Date of Degree
MA (Master of Arts)
Speech Pathology and Audiology
Augmentative and Alternative Communication (AAC) devices have been created, and are currently used, in hospital settings to improve communication between those who require adaptive assistance for speaking and writing. AAC devices are typically used by non-oral patients. While interpreters are required to be available for non-English speaking patients within the hospital, they cannot be available at the bedside of the patient at all hours of the day for routine cares. One population in particular who has difficulty communicating without interpreters are those who are deaf and use American Sign Language (ASL) as a primary means of communication. How are these patients supposed to communicate with medical staff when interpreters are not available? This question was the basis for the current project. Previously developed AAC devices for non-oral patients were adapted to create a translation device to improve bedside communication between hospital staff and patients who are deaf. The limited ability to effectively communicate with patients who are deaf argues for the criticality of having a translation device for Deaf patients in the hospital setting.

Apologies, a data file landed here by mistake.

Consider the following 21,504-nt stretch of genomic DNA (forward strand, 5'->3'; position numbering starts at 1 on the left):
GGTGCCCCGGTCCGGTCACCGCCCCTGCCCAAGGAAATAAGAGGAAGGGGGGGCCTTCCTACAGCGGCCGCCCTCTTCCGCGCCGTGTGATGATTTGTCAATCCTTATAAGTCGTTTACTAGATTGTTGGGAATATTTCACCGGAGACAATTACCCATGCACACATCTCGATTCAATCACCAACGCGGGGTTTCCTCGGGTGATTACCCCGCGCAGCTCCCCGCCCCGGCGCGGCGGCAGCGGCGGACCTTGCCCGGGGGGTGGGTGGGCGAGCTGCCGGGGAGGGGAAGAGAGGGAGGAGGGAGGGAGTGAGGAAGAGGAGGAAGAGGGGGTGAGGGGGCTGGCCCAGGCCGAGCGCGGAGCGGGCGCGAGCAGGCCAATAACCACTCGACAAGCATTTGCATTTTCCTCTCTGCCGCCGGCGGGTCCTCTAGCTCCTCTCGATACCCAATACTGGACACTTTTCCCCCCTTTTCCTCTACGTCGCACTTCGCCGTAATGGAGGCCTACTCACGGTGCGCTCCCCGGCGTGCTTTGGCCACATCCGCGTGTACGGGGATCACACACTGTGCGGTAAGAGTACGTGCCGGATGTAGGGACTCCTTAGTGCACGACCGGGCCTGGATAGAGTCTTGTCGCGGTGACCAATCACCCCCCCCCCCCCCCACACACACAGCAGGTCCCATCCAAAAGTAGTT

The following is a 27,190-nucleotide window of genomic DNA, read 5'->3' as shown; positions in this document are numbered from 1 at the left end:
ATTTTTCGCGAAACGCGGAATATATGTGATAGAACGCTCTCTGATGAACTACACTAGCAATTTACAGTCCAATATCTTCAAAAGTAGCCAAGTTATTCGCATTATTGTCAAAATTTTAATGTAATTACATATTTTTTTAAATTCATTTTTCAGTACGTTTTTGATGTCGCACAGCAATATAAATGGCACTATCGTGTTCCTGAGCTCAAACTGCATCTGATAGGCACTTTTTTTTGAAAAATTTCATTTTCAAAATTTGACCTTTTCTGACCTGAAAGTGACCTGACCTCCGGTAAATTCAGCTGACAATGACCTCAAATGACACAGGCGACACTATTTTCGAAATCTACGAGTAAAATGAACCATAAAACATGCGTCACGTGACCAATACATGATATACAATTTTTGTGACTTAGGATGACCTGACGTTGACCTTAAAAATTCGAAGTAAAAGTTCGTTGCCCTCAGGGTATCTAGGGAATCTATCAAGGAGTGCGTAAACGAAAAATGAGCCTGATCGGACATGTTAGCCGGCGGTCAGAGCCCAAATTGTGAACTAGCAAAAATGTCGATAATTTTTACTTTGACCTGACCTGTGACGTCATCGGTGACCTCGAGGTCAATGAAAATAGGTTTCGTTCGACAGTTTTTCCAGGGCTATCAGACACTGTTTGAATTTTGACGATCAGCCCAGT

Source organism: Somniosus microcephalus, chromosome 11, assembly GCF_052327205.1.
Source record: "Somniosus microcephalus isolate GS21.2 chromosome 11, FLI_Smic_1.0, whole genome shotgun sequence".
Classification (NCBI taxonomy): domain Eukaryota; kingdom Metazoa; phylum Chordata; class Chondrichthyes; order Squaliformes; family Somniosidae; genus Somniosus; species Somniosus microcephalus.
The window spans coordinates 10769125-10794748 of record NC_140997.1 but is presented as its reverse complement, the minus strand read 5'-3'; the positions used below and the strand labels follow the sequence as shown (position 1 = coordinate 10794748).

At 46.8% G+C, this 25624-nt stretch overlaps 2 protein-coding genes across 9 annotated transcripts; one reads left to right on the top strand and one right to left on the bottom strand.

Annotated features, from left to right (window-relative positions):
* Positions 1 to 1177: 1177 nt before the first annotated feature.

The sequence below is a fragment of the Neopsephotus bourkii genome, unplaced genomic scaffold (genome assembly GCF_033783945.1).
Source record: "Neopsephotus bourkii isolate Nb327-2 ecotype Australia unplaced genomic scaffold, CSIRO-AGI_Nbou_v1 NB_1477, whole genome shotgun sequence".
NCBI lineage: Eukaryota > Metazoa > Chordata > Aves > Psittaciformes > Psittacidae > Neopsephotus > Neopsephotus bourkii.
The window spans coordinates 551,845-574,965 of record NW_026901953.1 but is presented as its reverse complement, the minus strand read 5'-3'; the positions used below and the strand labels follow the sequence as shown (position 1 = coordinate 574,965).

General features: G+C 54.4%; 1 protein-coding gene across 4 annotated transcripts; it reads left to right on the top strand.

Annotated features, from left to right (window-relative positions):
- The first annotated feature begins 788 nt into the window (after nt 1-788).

iv, 57 pages
Includes bibliographical references (pages 55-57).
Copyright 2012 Emily Michelle Czerniejewski